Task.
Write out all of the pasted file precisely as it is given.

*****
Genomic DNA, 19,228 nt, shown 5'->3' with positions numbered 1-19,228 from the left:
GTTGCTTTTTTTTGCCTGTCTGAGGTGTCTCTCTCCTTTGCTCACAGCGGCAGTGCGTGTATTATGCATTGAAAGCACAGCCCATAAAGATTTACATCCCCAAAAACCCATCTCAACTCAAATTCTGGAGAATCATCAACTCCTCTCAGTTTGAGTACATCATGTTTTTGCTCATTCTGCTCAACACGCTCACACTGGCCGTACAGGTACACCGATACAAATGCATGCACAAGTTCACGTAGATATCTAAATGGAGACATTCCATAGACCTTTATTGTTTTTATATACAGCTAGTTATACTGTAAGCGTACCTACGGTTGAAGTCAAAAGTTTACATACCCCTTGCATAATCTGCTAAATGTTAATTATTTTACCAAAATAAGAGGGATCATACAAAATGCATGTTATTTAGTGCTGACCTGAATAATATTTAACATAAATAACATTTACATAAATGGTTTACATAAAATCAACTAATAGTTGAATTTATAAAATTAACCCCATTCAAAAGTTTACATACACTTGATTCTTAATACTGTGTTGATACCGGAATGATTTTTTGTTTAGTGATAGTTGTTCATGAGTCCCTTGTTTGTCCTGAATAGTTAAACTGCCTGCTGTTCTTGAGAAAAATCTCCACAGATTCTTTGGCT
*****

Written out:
Genomic DNA, 19,228 nt, shown 5'->3' with positions numbered 1-19,228 from the left:
GTTGCTTTTTTTTGCCTGTCTGAGGTGTCTCTCTCCTTTGCTCACAGCGGCAGTGCGTGTATTATGCATTGAAAGCACAGCCCATAAAGATTTACATCCCCAAAAACCCATCTCAACTCAAATTCTGGAGAATCATCAACTCCTCTCAGTTTGAGTACATCATGTTTTTGCTCATTCTGCTCAACACGCTCACACTGGCCGTACAGGTACACCGATACAAATGCATGCACAAGTTCACGTAGATATCTAAATGGAGACATTCCATAGACCTTTATTGTTTTTATATACAGCTAGTTATACTGTAAGCGTACCTACGGTTGAAGTCAAAAGTTTACATACCCCTTGCATAATCTGCTAAATGTTAATTATTTTACCAAAATAAGAGGGATCATACAAAATGCATGTTATTTAGTGCTGACCTGAATAATATTTAACATAAATAACATTTACATAAATGGTTTACATAAAATCAACTAATAGTTGAATTTATAAAATTAACCCCATTCAAAAGTTTACATACACTTGATTCTTAATACTGTGTTGATACCGGAATGATTTTTTGTTTAGTGATAGTTGTTCATGAGTCCCTTGTTTGTCCTGAATAGTTAAACTGCCTGCTGTTCTTGAGAAAAATCTCCACAGATTCTTTGGCT